Chancellor slashes tax relief for buy-to-let landlords

8th July 2015


The Chancellor has dealt a blow to buy-to-let investors, announcing that tax relief on mortgage interest will be cut back from up to 45% to  20% over the next four years.

In his Summer Budget speech this afternoon, the first since the Conservative’s election victory, George Osborne said he wanted to create a level playing field between people trying to buy their own homes and buy-to-let borrowers.

The changes would “address unfairness in our taxation of property, and put the security of home ownership first”, Osborne said.

However, later in his speech the Chancellor mentioned that support for mortgage interest,  which is paid to some home owners in financial difficulty, would become a “loan” instead of a “benefit”.

Osborne said: “We will create a more level playing-field between those buying a home to let, and those who are buying a home to live in.

“Buy-to-let landlords have a huge advantage in the market as they can offset their mortgage interest payments against their income, whereas homebuyers cannot.

“And the better-off the landlord, the more tax relief they get.

“For the wealthiest, every pound of mortgage interest costs they incur, they get 45p back from the taxpayer.”

The Chancellor drew upon warnings that the booming buy-to-let sector could be a threat to economic stability.

He said that landlords’ tax relief  “has contributed to the rapid growth in buy-to-let properties, which now account for over 15% of new mortgages, something the Bank of England warned us last week could pose a risk to our financial stability.”

But he pledged to act in a “proportionate and gradual way”, acknowledging that “many hardworking people who’ve saved and invested in property depend on the rental income they get”.

Osborne said: “We will retain mortgage interest relief on residential property, but we will now restrict it to the basic rate of income tax.

“And to help people adjust, we will phase in the withdrawal of the higher rate reliefs over a four year period, and only start withdrawal in April 2017.”

Yet Osborne announced a separate measure boosting the tax allowance for homeowners who take on a lodger.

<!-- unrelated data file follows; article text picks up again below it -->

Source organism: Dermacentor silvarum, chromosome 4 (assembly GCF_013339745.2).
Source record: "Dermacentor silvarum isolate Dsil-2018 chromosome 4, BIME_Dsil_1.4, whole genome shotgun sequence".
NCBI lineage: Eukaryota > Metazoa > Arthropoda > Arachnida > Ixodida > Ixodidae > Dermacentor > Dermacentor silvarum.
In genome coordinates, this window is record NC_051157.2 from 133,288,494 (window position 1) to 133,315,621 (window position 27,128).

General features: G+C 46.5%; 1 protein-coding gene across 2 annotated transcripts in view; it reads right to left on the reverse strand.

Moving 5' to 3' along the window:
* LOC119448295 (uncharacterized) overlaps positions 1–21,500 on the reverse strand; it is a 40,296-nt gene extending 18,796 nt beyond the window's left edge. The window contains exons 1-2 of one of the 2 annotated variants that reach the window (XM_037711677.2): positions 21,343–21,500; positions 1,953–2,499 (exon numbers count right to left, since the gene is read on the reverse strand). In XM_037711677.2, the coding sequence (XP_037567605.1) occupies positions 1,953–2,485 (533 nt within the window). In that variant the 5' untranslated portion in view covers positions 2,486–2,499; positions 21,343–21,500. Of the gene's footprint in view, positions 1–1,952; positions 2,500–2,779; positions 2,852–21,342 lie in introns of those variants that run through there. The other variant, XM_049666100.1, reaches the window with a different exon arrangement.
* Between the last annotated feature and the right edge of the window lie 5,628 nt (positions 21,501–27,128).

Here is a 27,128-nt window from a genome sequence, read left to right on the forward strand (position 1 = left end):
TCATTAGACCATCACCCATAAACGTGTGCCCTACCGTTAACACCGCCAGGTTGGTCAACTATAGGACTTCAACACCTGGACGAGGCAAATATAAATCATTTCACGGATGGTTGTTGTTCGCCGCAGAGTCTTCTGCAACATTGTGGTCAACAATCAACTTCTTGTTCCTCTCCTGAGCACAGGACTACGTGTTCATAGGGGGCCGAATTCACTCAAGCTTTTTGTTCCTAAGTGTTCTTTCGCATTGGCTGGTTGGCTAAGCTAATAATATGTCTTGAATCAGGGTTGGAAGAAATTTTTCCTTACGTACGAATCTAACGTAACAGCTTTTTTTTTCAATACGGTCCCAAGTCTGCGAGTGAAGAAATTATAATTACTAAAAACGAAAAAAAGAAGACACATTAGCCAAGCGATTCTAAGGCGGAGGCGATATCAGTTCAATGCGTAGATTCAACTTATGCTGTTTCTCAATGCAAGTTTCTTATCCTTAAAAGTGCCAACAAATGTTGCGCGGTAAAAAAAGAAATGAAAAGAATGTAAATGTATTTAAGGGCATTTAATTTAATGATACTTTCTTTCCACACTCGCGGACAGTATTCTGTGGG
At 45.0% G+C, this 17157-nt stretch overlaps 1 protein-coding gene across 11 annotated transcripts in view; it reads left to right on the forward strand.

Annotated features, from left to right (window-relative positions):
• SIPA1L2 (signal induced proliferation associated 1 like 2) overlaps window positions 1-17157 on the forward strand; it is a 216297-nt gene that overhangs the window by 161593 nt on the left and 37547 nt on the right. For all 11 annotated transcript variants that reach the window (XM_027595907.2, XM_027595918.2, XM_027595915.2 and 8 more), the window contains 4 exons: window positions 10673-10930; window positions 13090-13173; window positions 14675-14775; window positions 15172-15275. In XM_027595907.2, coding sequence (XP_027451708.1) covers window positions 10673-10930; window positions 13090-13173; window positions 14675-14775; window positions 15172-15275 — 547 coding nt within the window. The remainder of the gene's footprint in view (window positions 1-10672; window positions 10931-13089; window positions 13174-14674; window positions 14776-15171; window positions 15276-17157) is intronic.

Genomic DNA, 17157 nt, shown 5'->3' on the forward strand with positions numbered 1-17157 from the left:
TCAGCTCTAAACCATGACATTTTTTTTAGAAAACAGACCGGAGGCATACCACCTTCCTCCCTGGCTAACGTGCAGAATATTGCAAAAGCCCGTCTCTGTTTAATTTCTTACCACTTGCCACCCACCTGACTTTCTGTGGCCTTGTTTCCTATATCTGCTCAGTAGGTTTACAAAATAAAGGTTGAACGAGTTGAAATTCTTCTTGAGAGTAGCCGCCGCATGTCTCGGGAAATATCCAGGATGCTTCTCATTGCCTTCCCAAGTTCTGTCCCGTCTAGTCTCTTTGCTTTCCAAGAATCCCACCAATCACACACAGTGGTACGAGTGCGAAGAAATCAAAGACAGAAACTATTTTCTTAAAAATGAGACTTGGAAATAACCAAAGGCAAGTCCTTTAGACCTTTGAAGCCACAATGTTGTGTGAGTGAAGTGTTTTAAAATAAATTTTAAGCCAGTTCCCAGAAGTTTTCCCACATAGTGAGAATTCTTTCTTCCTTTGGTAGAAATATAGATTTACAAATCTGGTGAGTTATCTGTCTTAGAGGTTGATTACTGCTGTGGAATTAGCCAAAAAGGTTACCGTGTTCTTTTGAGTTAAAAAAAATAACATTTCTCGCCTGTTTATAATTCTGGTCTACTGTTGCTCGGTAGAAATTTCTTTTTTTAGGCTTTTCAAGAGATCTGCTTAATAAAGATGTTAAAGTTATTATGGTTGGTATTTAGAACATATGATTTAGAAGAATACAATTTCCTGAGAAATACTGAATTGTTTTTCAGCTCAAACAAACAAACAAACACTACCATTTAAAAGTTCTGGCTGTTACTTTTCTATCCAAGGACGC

He said: “The rent-a-room relief is designed to help homeowners who rent out a room in their home. It’s a good scheme, particularly in a world where more and more people are renting out rooms online, but the relief has been frozen at £4,250 for 18 years.

“Next year, we will raise it to £7,500.”

Phil Nicklin, real estate tax partner at Deloitte, said the reduction in tax relief on buy-to-let  properties would nearly double the cost of borrowing for the highest rate taxpayers, meaning they would make less in profits than they would pay in tax.

He said: “This measure will almost double the effective cost of borrowing for a taxpayer on the highest rate of tax. Currently interest payments of £100 only cost £55 after tax relief, but will cost £80 from 2020. A landlord who borrows at even a modest level might end up paying more in tax than he makes in profit.

“This measure must make Buy-To-Let investment a less attractive proposition in future and may reduce the options for those who see it as an alternative to a pension. The proposed restriction in interest relief reduces affordability for Buy-To-Let landlords and might force some to sell their properties. This could have an effect on the housing market and the availability of rental properties.”

The Council of Mortgage Lenders warned of the “potentially huge” impact of switching relief on mortgage payments for borrowers in difficulty to a loan rather than a benefit.

CML director general Paul Smee said: “The most significant Budget announcement for the mortgage market is the fundamental change to Support for Mortgage Interest, which will change from a benefit to a loan in 2018.

“This is a radical change and we will need time to consider it and work through the practicalities and logistics. The systems and risk challenges for our members arising from such a change are potentially huge.

“Our members already go to significant lengths to support customers through temporary periods of difficulty, and will continue to do so. We will do our utmost, whatever the landscape of State provision, to keep in their homes customers whose problems are temporary and whose circumstances will allow them to get back on track over a reasonable timeframe. But this is a change that could have wide implications.”

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